Monday, September 17, 2012

Unexpected Costs -- and Savings -- in our Recent Home Purchase

We were better prepared going into our second home purchase than when we were home-buying virgins. This doesn’t mean that we didn’t encounter a few surprises along the way, but this time we were keeping our eyes open for any possible savings we might be able to recognize as well.

We learned a valuable lesson relating to the relativity of prices when we purchased our first home. We made sure not to get so caught up in the tens of thousands of dollars we were negotiating in price that we neglected other smaller, yet still important amounts.

Here are a few of the ways we cut costs during our home purchase, as well as a few areas in which we found surprise expenses.

Home Inspection
The first quote we got for a home inspection came in at over $300, which we thought was a little pricey for the inspection of a two-bedroom, one bath condominium. Therefore, we contacted another home inspection company. They quoted us $260, but told us of a coupon on their website for an additional $25 off, so our total price paid was $235, more than $70 less than our first quoted price.

Real Estate Lawyer
Real estate lawyers are often just a part of the home buying and home sale process here in the Chicagoland area. However, since our purchase was an all-cash deal, there was very little in the way of stipulations regarding the contract, and we only made one repair request which was hashed out between the real estate agents, I thought the lawyer was getting off pretty easy.

Therefore, I asked for a discount. I thought $450 was a little high considering the amount of work he had to do, and since we had made his life relatively easy with our offer, I thought he could afford to give us a price discount, which he did, taking his rate down to $350 and saving us $100 in the process.

Since my brother-in-law’s friend is a mover, we were counting on his good graces to help us move. However, some things came up at the last minute that prevented him from assisting us. Had I known he wouldn’t be helping us, I might have reconsidered buying several floors up in a building without an elevator, but that’s neither here nor there.

I had planned on paying him and his helpers around $500 for their services, but instead decided to tackle the job myself. With my wife pregnant, this meant the majority of the work fell upon my shoulders. However, after multiple trips with our SUV (the gas for which cost us about $50), and a few bruises, cuts, strained muscles, some popped pain relievers, and the assistance of a brother-in-law, I completed the task and saved us about $450 in the process.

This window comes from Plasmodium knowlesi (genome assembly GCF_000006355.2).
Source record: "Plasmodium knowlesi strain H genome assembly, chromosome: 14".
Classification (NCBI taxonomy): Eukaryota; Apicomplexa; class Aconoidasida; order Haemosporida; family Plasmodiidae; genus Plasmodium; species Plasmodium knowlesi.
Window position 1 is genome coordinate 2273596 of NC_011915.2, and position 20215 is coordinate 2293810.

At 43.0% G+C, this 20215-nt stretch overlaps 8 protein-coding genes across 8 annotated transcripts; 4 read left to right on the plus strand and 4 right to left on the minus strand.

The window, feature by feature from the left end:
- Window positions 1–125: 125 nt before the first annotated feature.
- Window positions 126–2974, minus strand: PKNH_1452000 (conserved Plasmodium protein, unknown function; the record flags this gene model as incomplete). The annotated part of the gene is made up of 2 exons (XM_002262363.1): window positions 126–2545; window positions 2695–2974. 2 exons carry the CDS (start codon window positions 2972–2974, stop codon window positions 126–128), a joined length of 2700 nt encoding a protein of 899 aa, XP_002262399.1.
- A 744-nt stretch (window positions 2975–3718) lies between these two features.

Mailing and Wire Transfer Fees
There were a few expenses that we weren’t expecting though when it came to our condo purchase. Some of these expenses came in the form of mailing and wire transfer fees. You see, I was unaware that for a cash deal that involved an amount of $50,000 or more, we couldn’t bring a cashier’s check, but instead had to wire the funds directly from our financial institution(s). Finding this out at the last minute resulted in some scrambling to get the necessary documentation to the banks, and a FedEx overnight fee in the amount of $43, plus, two wire transfer fees in the amounts of $15 and $25.

Title Company Services
I jokingly told our real estate agent that I could have rented a palatial suite at a downtown Chicago hotel for what we paid the title company to use their little conference room for our half-hour closing, but I do understand there’s more to their services than just providing the location to close a real estate deal.

I’m not sure if such services were worth the $960 we ended up paying, but at least our cash deal resulted in reduced costs elsewhere at closing.


  1. Glad to know you know better now. ;) Experience really helps, right? This is such a big investment that committing mistakes should be avoided, particularly on the financial side. Having knowledge about loan discounts, origination, and junk fees can save you hundreds of dollars and make you see mortgage as a financial help rather than a monetary burden.